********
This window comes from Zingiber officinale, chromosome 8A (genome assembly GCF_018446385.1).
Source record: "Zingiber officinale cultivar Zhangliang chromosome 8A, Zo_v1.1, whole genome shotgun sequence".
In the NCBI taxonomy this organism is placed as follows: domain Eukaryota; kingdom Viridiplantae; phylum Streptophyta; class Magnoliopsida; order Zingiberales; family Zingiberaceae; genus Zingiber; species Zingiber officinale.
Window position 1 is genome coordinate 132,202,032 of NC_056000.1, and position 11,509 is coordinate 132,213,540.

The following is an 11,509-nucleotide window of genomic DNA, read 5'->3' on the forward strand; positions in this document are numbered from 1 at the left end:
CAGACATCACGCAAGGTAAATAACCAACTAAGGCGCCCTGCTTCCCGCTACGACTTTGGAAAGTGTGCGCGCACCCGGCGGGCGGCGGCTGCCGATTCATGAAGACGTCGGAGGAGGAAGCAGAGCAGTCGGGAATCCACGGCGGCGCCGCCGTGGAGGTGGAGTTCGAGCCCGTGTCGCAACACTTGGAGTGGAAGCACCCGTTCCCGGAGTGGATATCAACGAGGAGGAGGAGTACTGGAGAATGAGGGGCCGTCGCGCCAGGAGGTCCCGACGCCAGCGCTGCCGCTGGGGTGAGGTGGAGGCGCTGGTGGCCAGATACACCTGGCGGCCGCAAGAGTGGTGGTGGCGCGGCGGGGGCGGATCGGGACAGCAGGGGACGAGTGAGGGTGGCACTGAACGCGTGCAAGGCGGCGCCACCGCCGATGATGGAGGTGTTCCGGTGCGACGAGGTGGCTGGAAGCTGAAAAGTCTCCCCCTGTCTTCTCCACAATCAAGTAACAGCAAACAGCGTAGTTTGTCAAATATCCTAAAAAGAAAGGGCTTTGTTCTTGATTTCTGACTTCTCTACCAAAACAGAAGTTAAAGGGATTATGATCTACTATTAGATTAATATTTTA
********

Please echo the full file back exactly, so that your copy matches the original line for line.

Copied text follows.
This window comes from Zingiber officinale, chromosome 8A (genome assembly GCF_018446385.1).
Source record: "Zingiber officinale cultivar Zhangliang chromosome 8A, Zo_v1.1, whole genome shotgun sequence".
In the NCBI taxonomy this organism is placed as follows: domain Eukaryota; kingdom Viridiplantae; phylum Streptophyta; class Magnoliopsida; order Zingiberales; family Zingiberaceae; genus Zingiber; species Zingiber officinale.
Window position 1 is genome coordinate 132,202,032 of NC_056000.1, and position 11,509 is coordinate 132,213,540.

The following is an 11,509-nucleotide window of genomic DNA, read 5'->3' on the forward strand; positions in this document are numbered from 1 at the left end:
CAGACATCACGCAAGGTAAATAACCAACTAAGGCGCCCTGCTTCCCGCTACGACTTTGGAAAGTGTGCGCGCACCCGGCGGGCGGCGGCTGCCGATTCATGAAGACGTCGGAGGAGGAAGCAGAGCAGTCGGGAATCCACGGCGGCGCCGCCGTGGAGGTGGAGTTCGAGCCCGTGTCGCAACACTTGGAGTGGAAGCACCCGTTCCCGGAGTGGATATCAACGAGGAGGAGGAGTACTGGAGAATGAGGGGCCGTCGCGCCAGGAGGTCCCGACGCCAGCGCTGCCGCTGGGGTGAGGTGGAGGCGCTGGTGGCCAGATACACCTGGCGGCCGCAAGAGTGGTGGTGGCGCGGCGGGGGCGGATCGGGACAGCAGGGGACGAGTGAGGGTGGCACTGAACGCGTGCAAGGCGGCGCCACCGCCGATGATGGAGGTGTTCCGGTGCGACGAGGTGGCTGGAAGCTGAAAAGTCTCCCCCTGTCTTCTCCACAATCAAGTAACAGCAAACAGCGTAGTTTGTCAAATATCCTAAAAAGAAAGGGCTTTGTTCTTGATTTCTGACTTCTCTACCAAAACAGAAGTTAAAGGGATTATGATCTACTATTAGATTAATATTTTA